I methodically open each box, one at a time, eagerly looking for the round tin. Finally, I find it, swiftly walking back into my bedroom to find its partner — the brush I had nearly lost in my search. I quickly bend over and reach into the depth of my front closet, attempting to grab two pairs at a time. Then plop myself down, sitting cross-legged with a paper towel in hand. It is exactly two months after I moved across the country — a culmination of a multi-year journey.
I carefully fold the paper towel into a square and dip it into the hard, waxy polish. With my right hand, I pick up my first shoe in the pile, black leather boots, sliding my hand into the depth of the shoe to support it as I rub the polish.
“Leather is skin. You have to condition it regularly.” I recall my hipster shoe repair-girl as she assessed the damage to my favorite pair of brown leather boots that were now cracked, after just shy of three years of wear. On sale at $220, they were the most expensive items of clothing I had ever purchased and I had taken the added risk, at the time, of purchasing them online. Now, I was faced with giving them up or spending nearly half the original cost to repair them. I chose to give them new life.
As I rotate the black boot in my hand, attempting to get every scratch and discoloration, I imagine what caused the wear and tear. Miles walking the street of New York City, exploring, speed-walking to the subway. Speed-walking to my next destination. Opting for walking instead of taking the subway. Or walking because I couldn’t afford a cab. Pushing myself to walk a few more blocks further regardless of how tired I was. Always carrying a bit more than I could handle. My laptop, groceries. Sometimes with my laundry slung over my shoulder. The soles are worn down. I pull on the them, noticing that the glue holding them is losing its grip and will need repair.
Next, I grab a pair of heels, embarrassed at how badly some of them are worn. I picture myself running to interviews every time Google Maps miscalculated my commute time. Tossing them off onto the street to switch into a pair of flats the moment I left my meeting. Or those moments after the interview, when I proudly kept them on, showing off my legs and trying to get a little extra mileage out of my interview outfit. Hoping that someone would give me a second look. I imagined myself sitting in my favorite Soho café, furiously sending off emails to find other freelance gigs after my meeting. Inevitably snagging my delicate stockings on their wooden bench, ten dollars down the drain.
I own three pairs of black heels, each a slightly different shape and size. There is the pair that I could barely walk in. I wonder how this detail escaped me when I initially tried them on. There is the comfortable but lower-heeled pair. And the super high, only could wear them for a specific amount of time before I died — pair. I wonder if I’d ever wear them again, walking through the spread out, casual city that is now my home. And I question how they’ve survived countless moves and closet-cleanings.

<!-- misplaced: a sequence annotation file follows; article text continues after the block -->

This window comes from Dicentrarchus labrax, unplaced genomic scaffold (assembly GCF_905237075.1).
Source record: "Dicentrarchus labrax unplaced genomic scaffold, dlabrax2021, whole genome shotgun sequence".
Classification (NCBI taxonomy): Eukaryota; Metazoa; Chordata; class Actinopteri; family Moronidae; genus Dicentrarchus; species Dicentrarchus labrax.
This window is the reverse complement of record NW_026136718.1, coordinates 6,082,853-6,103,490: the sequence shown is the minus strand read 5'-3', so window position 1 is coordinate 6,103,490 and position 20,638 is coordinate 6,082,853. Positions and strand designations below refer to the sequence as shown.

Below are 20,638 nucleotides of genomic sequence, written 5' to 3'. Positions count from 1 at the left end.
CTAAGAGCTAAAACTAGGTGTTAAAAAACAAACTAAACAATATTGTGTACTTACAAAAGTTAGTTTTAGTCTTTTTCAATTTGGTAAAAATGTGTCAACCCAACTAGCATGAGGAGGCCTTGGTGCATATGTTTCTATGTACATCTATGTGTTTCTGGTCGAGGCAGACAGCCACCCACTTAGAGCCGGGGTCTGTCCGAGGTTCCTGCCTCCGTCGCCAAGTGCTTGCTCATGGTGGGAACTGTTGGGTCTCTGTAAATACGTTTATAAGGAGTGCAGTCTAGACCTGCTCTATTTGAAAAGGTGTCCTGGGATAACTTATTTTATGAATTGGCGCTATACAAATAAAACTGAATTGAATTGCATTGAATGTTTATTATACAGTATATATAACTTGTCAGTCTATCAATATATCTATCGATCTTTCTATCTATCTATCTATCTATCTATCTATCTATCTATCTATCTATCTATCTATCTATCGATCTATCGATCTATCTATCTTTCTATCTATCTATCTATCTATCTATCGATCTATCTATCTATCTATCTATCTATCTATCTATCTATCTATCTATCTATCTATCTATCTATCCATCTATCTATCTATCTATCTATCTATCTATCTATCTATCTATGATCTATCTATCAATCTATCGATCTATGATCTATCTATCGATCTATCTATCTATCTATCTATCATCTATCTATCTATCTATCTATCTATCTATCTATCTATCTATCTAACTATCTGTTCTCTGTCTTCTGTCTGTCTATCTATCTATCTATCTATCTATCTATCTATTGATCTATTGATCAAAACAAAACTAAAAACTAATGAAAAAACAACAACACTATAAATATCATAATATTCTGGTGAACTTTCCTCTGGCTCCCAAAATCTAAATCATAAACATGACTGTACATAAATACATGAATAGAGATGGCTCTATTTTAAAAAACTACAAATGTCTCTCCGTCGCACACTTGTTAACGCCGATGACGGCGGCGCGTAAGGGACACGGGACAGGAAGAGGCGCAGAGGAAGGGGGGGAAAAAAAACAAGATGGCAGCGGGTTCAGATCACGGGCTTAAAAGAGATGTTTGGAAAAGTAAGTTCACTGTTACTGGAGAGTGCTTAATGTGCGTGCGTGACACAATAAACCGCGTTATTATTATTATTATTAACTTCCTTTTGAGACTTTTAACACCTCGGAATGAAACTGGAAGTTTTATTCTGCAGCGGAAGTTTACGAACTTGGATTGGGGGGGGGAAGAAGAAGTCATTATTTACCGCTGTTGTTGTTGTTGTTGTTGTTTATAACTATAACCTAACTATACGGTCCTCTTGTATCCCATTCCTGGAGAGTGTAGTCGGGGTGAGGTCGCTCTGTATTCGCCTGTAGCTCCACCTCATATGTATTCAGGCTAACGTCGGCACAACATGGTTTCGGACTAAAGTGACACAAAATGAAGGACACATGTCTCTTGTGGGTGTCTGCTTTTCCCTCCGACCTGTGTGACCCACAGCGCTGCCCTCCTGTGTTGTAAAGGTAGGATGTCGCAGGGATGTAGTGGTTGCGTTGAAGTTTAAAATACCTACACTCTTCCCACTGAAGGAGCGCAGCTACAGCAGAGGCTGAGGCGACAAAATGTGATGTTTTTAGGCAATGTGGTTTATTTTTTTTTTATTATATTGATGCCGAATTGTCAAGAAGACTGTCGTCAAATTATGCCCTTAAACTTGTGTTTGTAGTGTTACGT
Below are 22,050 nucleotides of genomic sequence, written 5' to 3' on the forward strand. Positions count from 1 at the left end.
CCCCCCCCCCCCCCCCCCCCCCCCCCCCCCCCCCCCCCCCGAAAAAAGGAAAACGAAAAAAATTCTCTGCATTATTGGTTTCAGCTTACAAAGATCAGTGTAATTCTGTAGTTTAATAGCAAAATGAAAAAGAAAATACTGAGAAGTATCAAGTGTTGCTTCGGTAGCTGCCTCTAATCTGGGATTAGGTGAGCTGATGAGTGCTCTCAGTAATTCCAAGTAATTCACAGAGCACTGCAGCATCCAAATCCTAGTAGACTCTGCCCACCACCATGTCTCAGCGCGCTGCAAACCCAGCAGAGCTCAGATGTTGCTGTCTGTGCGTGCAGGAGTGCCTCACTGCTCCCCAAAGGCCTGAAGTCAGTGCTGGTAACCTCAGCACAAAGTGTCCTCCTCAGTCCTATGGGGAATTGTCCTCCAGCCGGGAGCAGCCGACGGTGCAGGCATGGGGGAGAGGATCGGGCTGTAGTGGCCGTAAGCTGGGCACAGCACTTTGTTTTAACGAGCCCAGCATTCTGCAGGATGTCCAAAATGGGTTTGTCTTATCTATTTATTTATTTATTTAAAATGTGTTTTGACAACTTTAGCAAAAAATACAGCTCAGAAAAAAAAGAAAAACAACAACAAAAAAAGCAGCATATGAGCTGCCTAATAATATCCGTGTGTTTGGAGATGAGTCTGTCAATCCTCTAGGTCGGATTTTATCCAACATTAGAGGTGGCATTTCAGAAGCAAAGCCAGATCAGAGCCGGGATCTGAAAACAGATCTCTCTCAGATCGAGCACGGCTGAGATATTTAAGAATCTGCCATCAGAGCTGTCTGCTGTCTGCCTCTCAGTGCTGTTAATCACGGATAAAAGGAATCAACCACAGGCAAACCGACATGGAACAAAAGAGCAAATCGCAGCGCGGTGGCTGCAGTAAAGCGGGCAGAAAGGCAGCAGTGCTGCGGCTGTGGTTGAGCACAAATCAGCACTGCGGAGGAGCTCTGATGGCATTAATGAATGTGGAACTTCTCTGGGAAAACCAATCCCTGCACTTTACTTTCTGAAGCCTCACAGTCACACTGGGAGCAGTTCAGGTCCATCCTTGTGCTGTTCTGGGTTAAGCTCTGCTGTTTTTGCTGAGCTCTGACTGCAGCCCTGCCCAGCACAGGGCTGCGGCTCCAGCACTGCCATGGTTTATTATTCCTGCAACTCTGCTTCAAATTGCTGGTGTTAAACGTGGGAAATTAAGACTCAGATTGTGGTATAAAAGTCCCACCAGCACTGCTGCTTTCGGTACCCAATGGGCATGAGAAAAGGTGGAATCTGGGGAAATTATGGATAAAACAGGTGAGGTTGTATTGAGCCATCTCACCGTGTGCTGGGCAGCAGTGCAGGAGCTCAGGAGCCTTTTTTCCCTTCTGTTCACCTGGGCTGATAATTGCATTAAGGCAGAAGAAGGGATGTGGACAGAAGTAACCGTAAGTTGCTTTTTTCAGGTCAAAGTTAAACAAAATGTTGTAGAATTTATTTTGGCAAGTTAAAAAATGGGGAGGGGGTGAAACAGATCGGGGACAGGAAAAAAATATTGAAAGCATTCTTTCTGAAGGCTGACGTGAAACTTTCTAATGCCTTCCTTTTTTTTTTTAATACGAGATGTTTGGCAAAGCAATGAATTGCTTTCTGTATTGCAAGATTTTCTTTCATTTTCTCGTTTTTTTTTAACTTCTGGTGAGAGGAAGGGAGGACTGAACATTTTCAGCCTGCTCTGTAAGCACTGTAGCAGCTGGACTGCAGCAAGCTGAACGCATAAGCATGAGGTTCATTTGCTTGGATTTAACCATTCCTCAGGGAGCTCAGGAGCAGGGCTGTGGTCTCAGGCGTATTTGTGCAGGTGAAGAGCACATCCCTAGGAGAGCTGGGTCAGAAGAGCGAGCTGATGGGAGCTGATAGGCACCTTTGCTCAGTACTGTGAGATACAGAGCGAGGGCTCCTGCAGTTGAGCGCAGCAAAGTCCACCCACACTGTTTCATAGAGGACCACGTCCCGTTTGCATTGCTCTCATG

As my hand grips the inside of the shoe, I can feel my life coursing through my fingers. I picture my slightly raucous twenties, where an evening out meant a short skirt, low neckline and three-inch heels. I’d pace my drinking, a calculated formula that numbed the pain while ensuring I didn’t get so drunk that I couldn’t walk. Somehow, I always managed to get myself in a situation where dancing meant jumping up and down in a way one should only attempt in well-padded sneakers. I remember the searing pain of walking home at four in the morning when the logistics of getting a cab for a ten minute walk felt impractical, wasteful and indulgent. The walk required near deep-breathing exercises to ease the pain. Or the next day when I first stood up and could feel my feet crying out. But the pain was an afterthought hours later, sitting at brunch with my friends, recalling all the absurdities that happened the night before. I place them down, newly shined.
I remember when the stems of my heels got thicker and more practical. A brief move to San Francisco and then Brooklyn meant that I didn’t have the luxury of walking a few blocks to my destination. My Halloween adventure in San Francisco had me walking in flip flops for miles, one hand holding my purse, the other, a bag with my heels. Back in New York, the shortest subway stairs in Brooklyn suddenly became treacherous and beyond impractical in heels. And the desire to risk my health for aesthetics quickly passed as I entered my late 20’s. Brown boots became my staple.
Finally, I grab my newest purchase; a slightly heeled pair of very practical booties I bought only a few months prior. They had served me well during my last few months in New York City. In Seattle, I regularly wear them, trekking the 1.3 mile downhill journey to work and finally broke them in.
I finish polishing them and collect each newly shined pair. I carefully place them back to their rightful place, putting the more practical shoes in an easier to reach spot. I pause, looking at my newly shiny shoes, and think, I wonder what new adventures await.